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United States Department of Agriculture

Agricultural Research Service

Related Topics

2002 Annual Performance Report & 2003, 2004, 2005 Annual Performance Plans
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1 - Introduction
2 - Table of Contents
3 - Goal I
4 - Goal II
5 - Goal III
6 - Goal IV
7 - Goal V
8 - Goal VI
9 - Summary of Agency Resources for FY 2003
10 - Summary of Agency Resources for FY 2004
Goal III

GOAL III:  To Promote a Healthy Population Through Improved Nutrition.

Funding by Program Activity ($000's)

     FY 2002

     FY 2003

     FY 2004

    Soil, Water & Air Sciences

                0

                 0

               0 

    Plant Sciences

                0

                 0

               0

    Animal Sciences

                0

                 0

               0

    Commodity Conversion & Delivery

                0

                 0

               0

    Human Nutrition

       74,936

        78,253

      80,832

    Integration of Agricultural Systems

                0

                 0

               0

               Total

     $74,936

      $78,253

    $80,832

    FTEs

288

 288

  288

NOTE: Not included in the table are appropriations for repairs and maintenance of ARS facilities and for some of Homeland Security.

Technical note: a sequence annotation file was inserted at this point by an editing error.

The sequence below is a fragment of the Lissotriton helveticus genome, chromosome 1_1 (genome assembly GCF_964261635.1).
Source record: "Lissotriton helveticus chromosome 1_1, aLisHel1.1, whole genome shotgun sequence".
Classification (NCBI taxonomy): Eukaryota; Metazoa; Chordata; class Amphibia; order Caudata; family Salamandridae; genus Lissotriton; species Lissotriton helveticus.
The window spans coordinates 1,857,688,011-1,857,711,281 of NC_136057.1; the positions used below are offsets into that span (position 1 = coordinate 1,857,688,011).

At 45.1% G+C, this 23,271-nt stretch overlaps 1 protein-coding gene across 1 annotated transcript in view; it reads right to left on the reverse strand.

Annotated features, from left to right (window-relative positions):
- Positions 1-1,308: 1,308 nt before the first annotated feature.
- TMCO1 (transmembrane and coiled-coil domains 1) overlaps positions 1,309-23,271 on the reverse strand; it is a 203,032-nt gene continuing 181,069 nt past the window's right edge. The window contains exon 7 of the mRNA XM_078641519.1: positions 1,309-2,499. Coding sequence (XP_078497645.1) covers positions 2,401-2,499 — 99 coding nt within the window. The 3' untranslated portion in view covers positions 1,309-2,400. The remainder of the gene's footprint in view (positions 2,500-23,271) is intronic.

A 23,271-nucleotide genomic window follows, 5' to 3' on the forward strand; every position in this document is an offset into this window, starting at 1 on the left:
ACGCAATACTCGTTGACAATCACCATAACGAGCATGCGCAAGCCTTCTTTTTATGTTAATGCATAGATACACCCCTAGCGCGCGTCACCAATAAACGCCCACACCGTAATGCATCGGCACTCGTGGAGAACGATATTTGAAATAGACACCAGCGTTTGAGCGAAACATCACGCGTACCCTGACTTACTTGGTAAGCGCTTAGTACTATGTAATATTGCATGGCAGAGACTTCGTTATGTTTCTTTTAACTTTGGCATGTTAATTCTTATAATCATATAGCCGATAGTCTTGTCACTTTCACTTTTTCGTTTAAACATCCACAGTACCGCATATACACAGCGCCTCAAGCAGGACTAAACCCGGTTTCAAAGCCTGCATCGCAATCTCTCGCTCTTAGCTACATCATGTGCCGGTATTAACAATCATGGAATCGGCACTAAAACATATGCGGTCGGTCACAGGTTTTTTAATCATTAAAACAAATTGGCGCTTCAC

Analysis of Results in FY 2002:  This goal is the focus of much of ARS’ research related to human nutrition and health.  Under Goal III, 8 Indicators are aligned under 3 Performance Goals.  Because of the unique and dynamic nature of research, several Indicators were added, deleted, or modified in this report that did not first appear in the Annual Performance Plan for FY 2002.  This was done to ensure that significant accomplishments that were not anticipated last year were reported.  While it is not possible to report research accomplishments numerically, the progress projected in all 8 Indicators were completed or substantially completed during FY 2002.  Seventeen significant accomplishments are reported below.

Means and Strategies:  To successfully accomplish the research activities under this goal, ARS will need the level of human, fiscal, physical, and information resources shown in the budget estimates for fiscal years 2003 and 2004.

Verification and Validation:  ARS currently conducts a series of review processes designed to ensure the relevance and quality of its research work and to maintain the highest possible standards for its scientists.  A more detailed description of the evaluation plans can be found in the introduction to this plan.

OBJECTIVE 3.1:  Nutritious food:  “Maintain an adequate, nutritious, and safe supply of food to meet human nutritional needs and requirements.”

STRATEGY 3.1.1:  Human nutrition requirements:  Determine requirements for nutrients and other food components of children, pregnant and lactating women, adults, and elderly of diverse racial and ethnic backgrounds.

PERFORMANCE GOAL 3.1.1.1:  Indicators of function determined and related to diet and health.

Indicators:

During FY 2002, ARS will

identify sensitive biomarkers that can be used as indicators of status.